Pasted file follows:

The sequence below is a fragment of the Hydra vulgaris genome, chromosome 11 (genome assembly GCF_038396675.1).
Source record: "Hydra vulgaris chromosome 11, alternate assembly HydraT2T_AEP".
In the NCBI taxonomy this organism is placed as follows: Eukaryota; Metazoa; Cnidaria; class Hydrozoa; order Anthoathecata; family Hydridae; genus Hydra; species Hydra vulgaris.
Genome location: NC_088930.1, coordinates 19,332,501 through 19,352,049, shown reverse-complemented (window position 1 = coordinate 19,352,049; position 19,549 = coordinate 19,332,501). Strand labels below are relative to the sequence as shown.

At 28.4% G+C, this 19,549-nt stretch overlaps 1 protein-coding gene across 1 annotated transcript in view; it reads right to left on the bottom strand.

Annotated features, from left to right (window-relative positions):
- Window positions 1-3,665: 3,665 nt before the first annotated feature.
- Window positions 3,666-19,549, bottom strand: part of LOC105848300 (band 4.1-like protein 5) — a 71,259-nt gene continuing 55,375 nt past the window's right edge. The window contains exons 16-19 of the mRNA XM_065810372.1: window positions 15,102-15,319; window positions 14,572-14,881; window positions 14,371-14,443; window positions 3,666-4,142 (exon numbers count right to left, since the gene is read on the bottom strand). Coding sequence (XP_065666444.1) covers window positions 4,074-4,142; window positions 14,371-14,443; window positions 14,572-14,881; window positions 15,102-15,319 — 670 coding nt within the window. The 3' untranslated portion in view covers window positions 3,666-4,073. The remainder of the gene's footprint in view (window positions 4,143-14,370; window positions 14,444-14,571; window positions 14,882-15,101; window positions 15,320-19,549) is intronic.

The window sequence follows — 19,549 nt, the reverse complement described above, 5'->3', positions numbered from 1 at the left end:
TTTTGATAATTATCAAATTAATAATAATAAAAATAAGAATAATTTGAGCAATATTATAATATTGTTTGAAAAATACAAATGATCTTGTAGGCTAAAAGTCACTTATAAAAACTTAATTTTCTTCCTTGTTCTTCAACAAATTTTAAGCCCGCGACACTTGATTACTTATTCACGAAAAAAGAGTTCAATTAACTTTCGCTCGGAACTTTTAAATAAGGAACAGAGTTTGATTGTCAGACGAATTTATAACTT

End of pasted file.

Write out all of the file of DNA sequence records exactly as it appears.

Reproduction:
The sequence below is a fragment of the Hydra vulgaris genome, chromosome 11 (genome assembly GCF_038396675.1).
Source record: "Hydra vulgaris chromosome 11, alternate assembly HydraT2T_AEP".
In the NCBI taxonomy this organism is placed as follows: Eukaryota; Metazoa; Cnidaria; class Hydrozoa; order Anthoathecata; family Hydridae; genus Hydra; species Hydra vulgaris.
Genome location: NC_088930.1, coordinates 19,332,501 through 19,352,049, shown reverse-complemented (window position 1 = coordinate 19,352,049; position 19,549 = coordinate 19,332,501). Strand labels below are relative to the sequence as shown.

At 28.4% G+C, this 19,549-nt stretch overlaps 1 protein-coding gene across 1 annotated transcript in view; it reads right to left on the bottom strand.

Annotated features, from left to right (window-relative positions):
- Window positions 1-3,665: 3,665 nt before the first annotated feature.
- Window positions 3,666-19,549, bottom strand: part of LOC105848300 (band 4.1-like protein 5) — a 71,259-nt gene continuing 55,375 nt past the window's right edge. The window contains exons 16-19 of the mRNA XM_065810372.1: window positions 15,102-15,319; window positions 14,572-14,881; window positions 14,371-14,443; window positions 3,666-4,142 (exon numbers count right to left, since the gene is read on the bottom strand). Coding sequence (XP_065666444.1) covers window positions 4,074-4,142; window positions 14,371-14,443; window positions 14,572-14,881; window positions 15,102-15,319 — 670 coding nt within the window. The 3' untranslated portion in view covers window positions 3,666-4,073. The remainder of the gene's footprint in view (window positions 4,143-14,370; window positions 14,444-14,571; window positions 14,882-15,101; window positions 15,320-19,549) is intronic.

The window sequence follows — 19,549 nt, the reverse complement described above, 5'->3', positions numbered from 1 at the left end:
TTTTGATAATTATCAAATTAATAATAATAAAAATAAGAATAATTTGAGCAATATTATAATATTGTTTGAAAAATACAAATGATCTTGTAGGCTAAAAGTCACTTATAAAAACTTAATTTTCTTCCTTGTTCTTCAACAAATTTTAAGCCCGCGACACTTGATTACTTATTCACGAAAAAAGAGTTCAATTAACTTTCGCTCGGAACTTTTAAATAAGGAACAGAGTTTGATTGTCAGACGAATTTATAACTT